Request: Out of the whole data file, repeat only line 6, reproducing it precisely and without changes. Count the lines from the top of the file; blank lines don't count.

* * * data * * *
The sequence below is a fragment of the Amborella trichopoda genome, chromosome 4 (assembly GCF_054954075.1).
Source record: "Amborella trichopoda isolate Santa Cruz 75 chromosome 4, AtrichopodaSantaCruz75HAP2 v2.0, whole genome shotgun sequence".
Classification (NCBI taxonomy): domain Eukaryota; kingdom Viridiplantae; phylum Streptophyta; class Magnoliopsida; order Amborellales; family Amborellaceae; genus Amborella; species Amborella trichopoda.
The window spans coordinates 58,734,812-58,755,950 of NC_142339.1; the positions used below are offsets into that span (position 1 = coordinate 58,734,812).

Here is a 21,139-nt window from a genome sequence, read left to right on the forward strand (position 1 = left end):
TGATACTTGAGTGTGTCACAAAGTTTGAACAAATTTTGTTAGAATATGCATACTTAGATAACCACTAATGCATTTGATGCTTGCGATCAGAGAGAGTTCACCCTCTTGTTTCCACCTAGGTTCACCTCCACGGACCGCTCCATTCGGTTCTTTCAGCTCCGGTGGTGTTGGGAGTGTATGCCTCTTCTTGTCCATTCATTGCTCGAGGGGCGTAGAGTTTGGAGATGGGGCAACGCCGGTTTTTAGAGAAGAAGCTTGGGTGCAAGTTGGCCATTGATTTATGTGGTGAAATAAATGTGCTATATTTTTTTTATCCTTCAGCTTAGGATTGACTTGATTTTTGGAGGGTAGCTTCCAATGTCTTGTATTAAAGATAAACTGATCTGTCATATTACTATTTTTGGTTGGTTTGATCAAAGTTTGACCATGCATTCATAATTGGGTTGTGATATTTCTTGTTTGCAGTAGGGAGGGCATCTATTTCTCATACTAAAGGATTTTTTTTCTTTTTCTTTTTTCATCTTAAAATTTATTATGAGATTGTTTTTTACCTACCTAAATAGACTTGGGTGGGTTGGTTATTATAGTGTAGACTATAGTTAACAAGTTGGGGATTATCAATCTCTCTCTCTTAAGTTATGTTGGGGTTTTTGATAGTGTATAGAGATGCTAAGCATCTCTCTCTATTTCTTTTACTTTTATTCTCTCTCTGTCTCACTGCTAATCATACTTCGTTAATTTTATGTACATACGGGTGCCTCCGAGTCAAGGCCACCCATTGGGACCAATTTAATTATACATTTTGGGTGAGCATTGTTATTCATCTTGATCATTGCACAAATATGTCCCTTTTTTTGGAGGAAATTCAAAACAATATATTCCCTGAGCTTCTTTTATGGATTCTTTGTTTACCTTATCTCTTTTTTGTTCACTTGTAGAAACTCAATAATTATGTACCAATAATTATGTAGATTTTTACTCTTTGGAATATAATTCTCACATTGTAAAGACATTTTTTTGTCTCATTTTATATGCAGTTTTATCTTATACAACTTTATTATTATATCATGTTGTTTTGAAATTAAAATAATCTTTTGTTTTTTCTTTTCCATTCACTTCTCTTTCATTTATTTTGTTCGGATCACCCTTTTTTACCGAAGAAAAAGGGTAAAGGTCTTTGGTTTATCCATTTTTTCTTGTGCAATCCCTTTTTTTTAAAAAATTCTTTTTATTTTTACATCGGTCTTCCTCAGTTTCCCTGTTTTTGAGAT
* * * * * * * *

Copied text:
TGATACTTGAGTGTGTCACAAAGTTTGAACAAATTTTGTTAGAATATGCATACTTAGATAACCACTAATGCATTTGATGCTTGCGATCAGAGAGAGTTCACCCTCTTGTTTCCACCTAGGTTCACCTCCACGGACCGCTCCATTCGGTTCTTTCAGCTCCGGTGGTGTTGGGAGTGTATGCCTCTTCTTGTCCATTCATTGCTCGAGGGGCGTAGAGTTTGGAGATGGGGCAACGCCGGTTTTTAGAGAAGAAGCTTGGGTGCAAGTTGGCCATTGATTTATGTGGTGAAATAAATGTGCTATATTTTTTTTATCCTTCAGCTTAGGATTGACTTGATTTTTGGAGGGTAGCTTCCAATGTCTTGTATTAAAGATAAACTGATCTGTCATATTACTATTTTTGGTTGGTTTGATCAAAGTTTGACCATGCATTCATAATTGGGTTGTGATATTTCTTGTTTGCAGTAGGGAGGGCATCTATTTCTCATACTAAAGGATTTTTTTTCTTTTTCTTTTTTCATCTTAAAATTTATTATGAGATTGTTTTTTACCTACCTAAATAGACTTGGGTGGGTTGGTTATTATAGTGTAGACTATAGTTAACAAGTTGGGGATTATCAATCTCTCTCTCTTAAGTTATGTTGGGGTTTTTGATAGTGTATAGAGATGCTAAGCATCTCTCTCTATTTCTTTTACTTTTATTCTCTCTCTGTCTCACTGCTAATCATACTTCGTTAATTTTATGTACATACGGGTGCCTCCGAGTCAAGGCCACCCATTGGGACCAATTTAATTATACATTTTGGGTGAGCATTGTTATTCATCTTGATCATTGCACAAATATGTCCCTTTTTTTGGAGGAAATTCAAAACAATATATTCCCTGAGCTTCTTTTATGGATTCTTTGTTTACCTTATCTCTTTTTTGTTCACTTGTAGAAACTCAATAATTATGTACCAATAATTATGTAGATTTTTACTCTTTGGAATATAATTCTCACATTGTAAAGACATTTTTTTGTCTCATTTTATATGCAGTTTTATCTTATACAACTTTATTATTATATCATGTTGTTTTGAAATTAAAATAATCTTTTGTTTTTTCTTTTCCATTCACTTCTCTTTCATTTATTTTGTTCGGATCACCCTTTTTTACCGAAGAAAAAGGGTAAAGGTCTTTGGTTTATCCATTTTTTCTTGTGCAATCCCTTTTTTTTAAAAAATTCTTTTTATTTTTACATCGGTCTTCCTCAGTTTCCCTGTTTTTGAGAT